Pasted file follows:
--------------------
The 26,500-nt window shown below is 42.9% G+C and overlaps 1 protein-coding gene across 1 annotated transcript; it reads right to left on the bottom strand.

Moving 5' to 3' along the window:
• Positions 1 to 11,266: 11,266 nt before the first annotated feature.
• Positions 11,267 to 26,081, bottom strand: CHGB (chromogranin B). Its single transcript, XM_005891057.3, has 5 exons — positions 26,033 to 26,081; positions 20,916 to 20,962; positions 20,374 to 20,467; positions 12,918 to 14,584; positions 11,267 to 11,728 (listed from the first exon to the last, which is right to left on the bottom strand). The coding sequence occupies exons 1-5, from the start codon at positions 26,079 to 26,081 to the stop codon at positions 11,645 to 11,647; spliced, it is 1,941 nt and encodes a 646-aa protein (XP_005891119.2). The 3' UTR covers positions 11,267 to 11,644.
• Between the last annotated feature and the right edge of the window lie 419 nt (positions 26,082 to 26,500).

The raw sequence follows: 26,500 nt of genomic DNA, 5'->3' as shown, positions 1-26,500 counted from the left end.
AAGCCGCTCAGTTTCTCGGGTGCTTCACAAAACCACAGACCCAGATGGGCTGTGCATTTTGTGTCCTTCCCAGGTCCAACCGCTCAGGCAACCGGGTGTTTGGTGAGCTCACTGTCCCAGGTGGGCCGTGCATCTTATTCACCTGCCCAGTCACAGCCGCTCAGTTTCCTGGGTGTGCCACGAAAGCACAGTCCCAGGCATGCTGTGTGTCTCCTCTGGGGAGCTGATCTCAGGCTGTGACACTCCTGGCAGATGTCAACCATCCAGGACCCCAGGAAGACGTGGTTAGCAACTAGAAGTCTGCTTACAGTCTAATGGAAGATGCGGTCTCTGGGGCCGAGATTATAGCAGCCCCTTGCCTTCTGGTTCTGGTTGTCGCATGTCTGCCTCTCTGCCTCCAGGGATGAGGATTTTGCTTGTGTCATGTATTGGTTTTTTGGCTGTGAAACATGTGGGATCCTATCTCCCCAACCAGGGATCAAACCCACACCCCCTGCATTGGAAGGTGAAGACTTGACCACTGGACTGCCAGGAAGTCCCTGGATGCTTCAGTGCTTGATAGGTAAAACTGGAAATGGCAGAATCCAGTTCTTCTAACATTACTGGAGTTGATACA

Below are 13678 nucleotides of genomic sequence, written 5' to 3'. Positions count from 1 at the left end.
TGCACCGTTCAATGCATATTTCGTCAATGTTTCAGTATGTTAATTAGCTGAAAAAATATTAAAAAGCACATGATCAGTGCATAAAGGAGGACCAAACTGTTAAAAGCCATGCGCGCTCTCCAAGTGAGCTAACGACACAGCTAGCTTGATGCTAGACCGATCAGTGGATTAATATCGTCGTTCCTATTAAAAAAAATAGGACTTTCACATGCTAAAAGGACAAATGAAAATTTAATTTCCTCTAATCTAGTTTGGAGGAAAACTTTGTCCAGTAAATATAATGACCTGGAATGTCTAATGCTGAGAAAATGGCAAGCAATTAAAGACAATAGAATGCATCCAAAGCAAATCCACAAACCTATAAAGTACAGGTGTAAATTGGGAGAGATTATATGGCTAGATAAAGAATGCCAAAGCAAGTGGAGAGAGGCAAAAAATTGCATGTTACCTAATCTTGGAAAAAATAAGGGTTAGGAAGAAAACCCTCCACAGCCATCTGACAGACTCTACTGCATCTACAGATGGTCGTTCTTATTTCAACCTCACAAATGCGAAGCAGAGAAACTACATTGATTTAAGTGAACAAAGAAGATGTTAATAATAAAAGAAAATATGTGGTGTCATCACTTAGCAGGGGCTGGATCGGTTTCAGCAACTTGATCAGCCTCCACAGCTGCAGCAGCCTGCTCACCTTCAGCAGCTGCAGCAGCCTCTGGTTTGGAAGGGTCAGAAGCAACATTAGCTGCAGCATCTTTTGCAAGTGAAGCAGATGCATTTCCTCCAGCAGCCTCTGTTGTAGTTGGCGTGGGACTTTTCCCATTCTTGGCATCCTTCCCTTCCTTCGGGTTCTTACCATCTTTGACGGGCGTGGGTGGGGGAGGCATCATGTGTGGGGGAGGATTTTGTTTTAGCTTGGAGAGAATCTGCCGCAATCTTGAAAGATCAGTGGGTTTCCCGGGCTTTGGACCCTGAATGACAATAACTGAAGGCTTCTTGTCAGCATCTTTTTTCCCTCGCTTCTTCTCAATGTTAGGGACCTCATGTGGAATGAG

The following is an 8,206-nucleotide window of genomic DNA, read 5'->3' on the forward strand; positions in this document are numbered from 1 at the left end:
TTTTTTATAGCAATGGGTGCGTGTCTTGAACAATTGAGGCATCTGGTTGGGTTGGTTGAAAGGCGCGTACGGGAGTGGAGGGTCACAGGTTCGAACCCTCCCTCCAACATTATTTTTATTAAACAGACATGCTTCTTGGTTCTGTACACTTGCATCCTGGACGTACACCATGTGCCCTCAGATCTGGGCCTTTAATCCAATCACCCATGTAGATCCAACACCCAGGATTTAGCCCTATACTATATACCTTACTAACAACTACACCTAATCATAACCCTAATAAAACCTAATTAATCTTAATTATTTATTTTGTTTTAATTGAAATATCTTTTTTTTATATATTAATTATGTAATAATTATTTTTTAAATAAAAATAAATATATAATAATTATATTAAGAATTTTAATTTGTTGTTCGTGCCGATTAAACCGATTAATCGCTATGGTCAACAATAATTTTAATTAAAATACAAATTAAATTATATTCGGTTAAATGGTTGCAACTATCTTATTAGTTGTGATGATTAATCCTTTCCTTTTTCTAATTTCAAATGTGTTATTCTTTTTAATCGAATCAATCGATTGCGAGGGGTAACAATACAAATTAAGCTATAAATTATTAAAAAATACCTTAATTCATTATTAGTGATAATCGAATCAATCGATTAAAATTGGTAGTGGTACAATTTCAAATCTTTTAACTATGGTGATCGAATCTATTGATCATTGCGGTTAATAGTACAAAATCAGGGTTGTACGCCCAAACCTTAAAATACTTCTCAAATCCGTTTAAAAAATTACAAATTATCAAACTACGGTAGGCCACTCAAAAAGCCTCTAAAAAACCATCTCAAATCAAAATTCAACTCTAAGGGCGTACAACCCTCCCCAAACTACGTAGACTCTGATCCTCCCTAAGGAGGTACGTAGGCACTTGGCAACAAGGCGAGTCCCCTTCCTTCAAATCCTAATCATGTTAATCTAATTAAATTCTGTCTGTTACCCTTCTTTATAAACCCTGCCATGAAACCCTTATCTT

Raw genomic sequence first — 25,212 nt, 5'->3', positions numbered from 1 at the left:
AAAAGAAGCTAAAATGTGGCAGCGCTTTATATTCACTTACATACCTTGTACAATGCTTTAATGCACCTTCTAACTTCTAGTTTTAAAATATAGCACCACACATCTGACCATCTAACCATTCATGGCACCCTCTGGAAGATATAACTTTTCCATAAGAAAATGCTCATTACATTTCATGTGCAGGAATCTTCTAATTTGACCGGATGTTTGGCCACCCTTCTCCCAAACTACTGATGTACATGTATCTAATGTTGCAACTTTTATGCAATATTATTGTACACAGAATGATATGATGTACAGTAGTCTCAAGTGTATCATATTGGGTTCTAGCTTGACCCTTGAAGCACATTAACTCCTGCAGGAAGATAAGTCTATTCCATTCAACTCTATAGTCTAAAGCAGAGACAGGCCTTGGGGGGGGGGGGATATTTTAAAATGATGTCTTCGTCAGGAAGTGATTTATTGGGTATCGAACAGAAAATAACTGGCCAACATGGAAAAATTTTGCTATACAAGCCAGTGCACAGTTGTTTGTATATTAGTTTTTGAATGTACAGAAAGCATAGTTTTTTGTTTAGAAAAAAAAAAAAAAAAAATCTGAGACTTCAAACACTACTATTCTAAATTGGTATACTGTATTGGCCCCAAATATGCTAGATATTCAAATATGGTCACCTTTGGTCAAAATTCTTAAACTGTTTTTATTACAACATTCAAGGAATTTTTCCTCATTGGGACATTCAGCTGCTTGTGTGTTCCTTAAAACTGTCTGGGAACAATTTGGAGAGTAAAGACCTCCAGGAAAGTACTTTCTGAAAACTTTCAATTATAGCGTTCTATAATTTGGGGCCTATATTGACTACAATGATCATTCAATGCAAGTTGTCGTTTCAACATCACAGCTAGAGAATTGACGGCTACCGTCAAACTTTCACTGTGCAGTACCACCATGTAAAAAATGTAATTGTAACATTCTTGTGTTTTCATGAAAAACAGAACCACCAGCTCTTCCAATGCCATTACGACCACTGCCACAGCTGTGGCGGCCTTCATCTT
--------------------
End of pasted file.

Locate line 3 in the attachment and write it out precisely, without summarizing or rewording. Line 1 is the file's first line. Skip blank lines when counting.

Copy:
• Positions 1 to 11,266: 11,266 nt before the first annotated feature.